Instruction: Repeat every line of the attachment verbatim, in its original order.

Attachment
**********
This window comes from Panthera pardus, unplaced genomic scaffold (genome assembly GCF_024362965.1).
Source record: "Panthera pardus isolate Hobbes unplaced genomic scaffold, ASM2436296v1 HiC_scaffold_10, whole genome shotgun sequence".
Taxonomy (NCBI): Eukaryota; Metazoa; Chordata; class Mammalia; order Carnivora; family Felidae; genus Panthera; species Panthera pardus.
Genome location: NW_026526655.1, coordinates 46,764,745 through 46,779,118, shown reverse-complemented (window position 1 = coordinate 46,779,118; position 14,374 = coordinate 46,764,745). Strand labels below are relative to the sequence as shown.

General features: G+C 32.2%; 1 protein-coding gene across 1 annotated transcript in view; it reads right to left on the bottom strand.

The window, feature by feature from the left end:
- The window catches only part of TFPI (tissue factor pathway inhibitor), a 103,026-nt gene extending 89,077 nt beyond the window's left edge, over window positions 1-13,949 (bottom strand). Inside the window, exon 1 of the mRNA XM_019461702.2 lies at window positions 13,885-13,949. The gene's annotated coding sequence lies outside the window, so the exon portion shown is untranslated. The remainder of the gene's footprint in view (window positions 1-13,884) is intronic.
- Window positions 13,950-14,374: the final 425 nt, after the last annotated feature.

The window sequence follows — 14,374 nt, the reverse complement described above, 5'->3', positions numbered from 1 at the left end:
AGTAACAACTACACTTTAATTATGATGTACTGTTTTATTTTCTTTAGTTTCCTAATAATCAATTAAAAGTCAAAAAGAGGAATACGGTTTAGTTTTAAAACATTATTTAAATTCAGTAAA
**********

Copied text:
This window comes from Panthera pardus, unplaced genomic scaffold (genome assembly GCF_024362965.1).
Source record: "Panthera pardus isolate Hobbes unplaced genomic scaffold, ASM2436296v1 HiC_scaffold_10, whole genome shotgun sequence".
Taxonomy (NCBI): Eukaryota; Metazoa; Chordata; class Mammalia; order Carnivora; family Felidae; genus Panthera; species Panthera pardus.
Genome location: NW_026526655.1, coordinates 46,764,745 through 46,779,118, shown reverse-complemented (window position 1 = coordinate 46,779,118; position 14,374 = coordinate 46,764,745). Strand labels below are relative to the sequence as shown.

General features: G+C 32.2%; 1 protein-coding gene across 1 annotated transcript in view; it reads right to left on the bottom strand.

The window, feature by feature from the left end:
- The window catches only part of TFPI (tissue factor pathway inhibitor), a 103,026-nt gene extending 89,077 nt beyond the window's left edge, over window positions 1-13,949 (bottom strand). Inside the window, exon 1 of the mRNA XM_019461702.2 lies at window positions 13,885-13,949. The gene's annotated coding sequence lies outside the window, so the exon portion shown is untranslated. The remainder of the gene's footprint in view (window positions 1-13,884) is intronic.
- Window positions 13,950-14,374: the final 425 nt, after the last annotated feature.

The window sequence follows — 14,374 nt, the reverse complement described above, 5'->3', positions numbered from 1 at the left end:
AGTAACAACTACACTTTAATTATGATGTACTGTTTTATTTTCTTTAGTTTCCTAATAATCAATTAAAAGTCAAAAAGAGGAATACGGTTTAGTTTTAAAACATTATTTAAATTCAGTAAA